Guest blog: In the car on the M4 - my transitory dwelling place, my space in-between - By Dr Harriet Shortt, Associate Professor in Organisational Studies, University of the West of England Bristol

Guest blog: In the car on the M4 - my transitory dwelling place, my space in-between - By Dr Harriet Shortt, Associate Professor in Organisational Studies, University of the West of England Bristol

As Work Wise Uk's Commute Smart Week comes to a close, I thought I might write a piece that, I hope, will raise some thoughts and reflections about how and why our commutes might offer a space for escape and freedom. Taking a critical, analytical view here, I offer some thoughts on the commute as a space ‘in-between’ in which we can momentarily break away from the multitude of identities we seek to maintain in contemporary society, and temporarily find a sense of sanctuary in a working world characterized by change and fluidity.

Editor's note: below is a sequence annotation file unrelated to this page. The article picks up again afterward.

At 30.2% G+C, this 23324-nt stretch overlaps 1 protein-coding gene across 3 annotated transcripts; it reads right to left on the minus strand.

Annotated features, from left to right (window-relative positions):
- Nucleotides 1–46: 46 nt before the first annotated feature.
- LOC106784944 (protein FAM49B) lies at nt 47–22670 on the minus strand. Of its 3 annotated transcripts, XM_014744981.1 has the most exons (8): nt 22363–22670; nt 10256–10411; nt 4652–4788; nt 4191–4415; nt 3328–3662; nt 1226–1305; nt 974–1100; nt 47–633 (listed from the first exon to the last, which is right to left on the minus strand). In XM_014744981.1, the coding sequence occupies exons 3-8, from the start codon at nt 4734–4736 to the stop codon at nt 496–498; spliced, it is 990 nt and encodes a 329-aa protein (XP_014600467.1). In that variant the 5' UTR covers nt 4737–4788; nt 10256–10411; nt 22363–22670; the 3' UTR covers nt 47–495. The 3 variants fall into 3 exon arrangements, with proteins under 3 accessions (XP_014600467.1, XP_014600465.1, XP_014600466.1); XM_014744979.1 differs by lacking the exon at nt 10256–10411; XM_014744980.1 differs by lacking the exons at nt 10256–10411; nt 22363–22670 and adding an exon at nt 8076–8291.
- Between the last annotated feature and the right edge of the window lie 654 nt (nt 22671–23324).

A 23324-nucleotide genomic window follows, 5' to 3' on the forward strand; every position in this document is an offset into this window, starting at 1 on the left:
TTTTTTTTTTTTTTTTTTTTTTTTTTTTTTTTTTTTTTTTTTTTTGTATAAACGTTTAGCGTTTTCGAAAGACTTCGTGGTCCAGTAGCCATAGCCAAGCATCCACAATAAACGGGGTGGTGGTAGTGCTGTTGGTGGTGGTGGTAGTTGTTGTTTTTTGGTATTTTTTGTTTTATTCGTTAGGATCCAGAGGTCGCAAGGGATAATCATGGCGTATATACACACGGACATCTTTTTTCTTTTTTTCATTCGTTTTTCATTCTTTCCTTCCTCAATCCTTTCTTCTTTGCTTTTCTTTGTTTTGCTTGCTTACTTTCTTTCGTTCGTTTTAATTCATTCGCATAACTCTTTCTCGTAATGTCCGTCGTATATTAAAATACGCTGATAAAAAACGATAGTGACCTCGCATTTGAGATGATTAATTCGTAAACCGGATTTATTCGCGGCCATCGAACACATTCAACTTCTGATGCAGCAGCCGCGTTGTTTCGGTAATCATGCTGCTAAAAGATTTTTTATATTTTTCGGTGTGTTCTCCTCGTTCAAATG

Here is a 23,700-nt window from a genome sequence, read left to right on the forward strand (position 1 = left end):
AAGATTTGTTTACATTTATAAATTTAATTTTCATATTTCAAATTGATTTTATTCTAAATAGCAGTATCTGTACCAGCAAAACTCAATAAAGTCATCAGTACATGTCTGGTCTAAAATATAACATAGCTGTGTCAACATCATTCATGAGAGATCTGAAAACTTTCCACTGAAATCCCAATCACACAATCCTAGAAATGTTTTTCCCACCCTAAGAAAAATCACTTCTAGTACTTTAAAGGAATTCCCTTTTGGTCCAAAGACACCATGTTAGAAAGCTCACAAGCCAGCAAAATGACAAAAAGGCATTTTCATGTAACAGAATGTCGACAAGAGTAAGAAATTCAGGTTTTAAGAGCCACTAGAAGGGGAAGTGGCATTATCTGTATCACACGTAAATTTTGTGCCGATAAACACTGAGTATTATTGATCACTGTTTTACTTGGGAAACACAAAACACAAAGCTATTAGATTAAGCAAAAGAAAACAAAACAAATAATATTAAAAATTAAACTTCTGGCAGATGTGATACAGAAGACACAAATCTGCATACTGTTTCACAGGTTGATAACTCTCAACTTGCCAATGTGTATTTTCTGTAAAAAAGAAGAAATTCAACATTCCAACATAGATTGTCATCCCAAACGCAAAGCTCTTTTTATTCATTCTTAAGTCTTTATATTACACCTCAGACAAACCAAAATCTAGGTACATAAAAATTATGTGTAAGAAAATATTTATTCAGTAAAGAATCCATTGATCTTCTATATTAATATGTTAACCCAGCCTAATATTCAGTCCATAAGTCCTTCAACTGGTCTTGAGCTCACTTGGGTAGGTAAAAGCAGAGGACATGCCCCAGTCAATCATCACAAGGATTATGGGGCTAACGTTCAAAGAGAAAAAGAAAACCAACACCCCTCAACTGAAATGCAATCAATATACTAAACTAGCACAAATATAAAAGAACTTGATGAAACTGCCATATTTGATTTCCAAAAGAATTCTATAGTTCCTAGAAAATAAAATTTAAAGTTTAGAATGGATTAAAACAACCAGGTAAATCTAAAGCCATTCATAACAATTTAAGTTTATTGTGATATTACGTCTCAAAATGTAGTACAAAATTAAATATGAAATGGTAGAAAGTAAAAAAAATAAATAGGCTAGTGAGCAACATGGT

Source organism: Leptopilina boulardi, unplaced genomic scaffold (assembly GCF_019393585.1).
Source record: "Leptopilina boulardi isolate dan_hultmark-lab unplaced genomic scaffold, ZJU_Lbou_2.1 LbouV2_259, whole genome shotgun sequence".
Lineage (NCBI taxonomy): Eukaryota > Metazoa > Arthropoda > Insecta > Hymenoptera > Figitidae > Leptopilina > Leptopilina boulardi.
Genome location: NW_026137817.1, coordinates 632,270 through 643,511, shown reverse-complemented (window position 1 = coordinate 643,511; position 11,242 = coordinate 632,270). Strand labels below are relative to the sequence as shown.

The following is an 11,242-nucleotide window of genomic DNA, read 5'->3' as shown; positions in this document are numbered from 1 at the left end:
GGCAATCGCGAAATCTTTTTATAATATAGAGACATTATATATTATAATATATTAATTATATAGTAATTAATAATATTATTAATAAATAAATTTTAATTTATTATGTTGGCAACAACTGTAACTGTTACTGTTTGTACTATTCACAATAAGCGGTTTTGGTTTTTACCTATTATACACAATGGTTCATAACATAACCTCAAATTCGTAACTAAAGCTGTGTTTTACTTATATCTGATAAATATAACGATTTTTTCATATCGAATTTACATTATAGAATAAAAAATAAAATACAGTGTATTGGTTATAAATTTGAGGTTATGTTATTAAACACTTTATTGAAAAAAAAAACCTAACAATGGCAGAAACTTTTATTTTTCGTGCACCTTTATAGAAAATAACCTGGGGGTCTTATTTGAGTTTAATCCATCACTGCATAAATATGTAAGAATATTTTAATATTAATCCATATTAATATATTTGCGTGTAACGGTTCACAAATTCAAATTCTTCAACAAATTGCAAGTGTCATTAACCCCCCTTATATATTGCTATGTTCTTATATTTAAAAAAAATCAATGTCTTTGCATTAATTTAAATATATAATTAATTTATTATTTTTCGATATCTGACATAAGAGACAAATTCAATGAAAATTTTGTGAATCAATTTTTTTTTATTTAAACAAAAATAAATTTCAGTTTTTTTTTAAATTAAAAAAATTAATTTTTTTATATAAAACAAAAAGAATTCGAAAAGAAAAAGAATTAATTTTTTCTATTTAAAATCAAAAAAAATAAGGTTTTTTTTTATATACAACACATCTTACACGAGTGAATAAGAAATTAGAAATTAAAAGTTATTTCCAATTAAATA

The commute. On a train, on a bus, or in a car. It is a space in-between the dominant spaces of work and home. It is a liminal space. Or is it?

In my paper, ‘Liminality, space and the importance of ‘transitory dwelling places’’ (Shortt, 2015), I argue that spaces in-between – or liminal spaces – become transitory dwelling places when they are made meaningful by workers. I was talking about spaces at work in this paper –  like corridors, stairwells, and toilets. Places in which, as my research shows, workers hang out in order to seek privacy, escape the visibility of work, or hide away with colleagues for snatched conversations away from the open-plan office. But recently, my commute in my car from Bath to Bristol and back seems to be taking on similar characteristics. It’s my little space in-between. My space to escape.

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Guest blog: Commuting is taking longer and making our lives harder - time for a twenty-first century approach - By Frances O'Grady, TUC General Secretary

Guest blog: Commuting is taking longer and making our lives harder - time for a twenty-first century approach - By Frances O'Grady, TUC General Secretary

British workers now spend the equivalent of 27 working days a year travelling to and from work, according to TUC figures published today. In the last ten years, the average commute has increased by 20 hours a year.

And commuting is eating up more of our money as well as our time. Rail fare increases of 3.6 per cent have already been announced for the start of 2018, and the price of petrol is predicted to rise as well.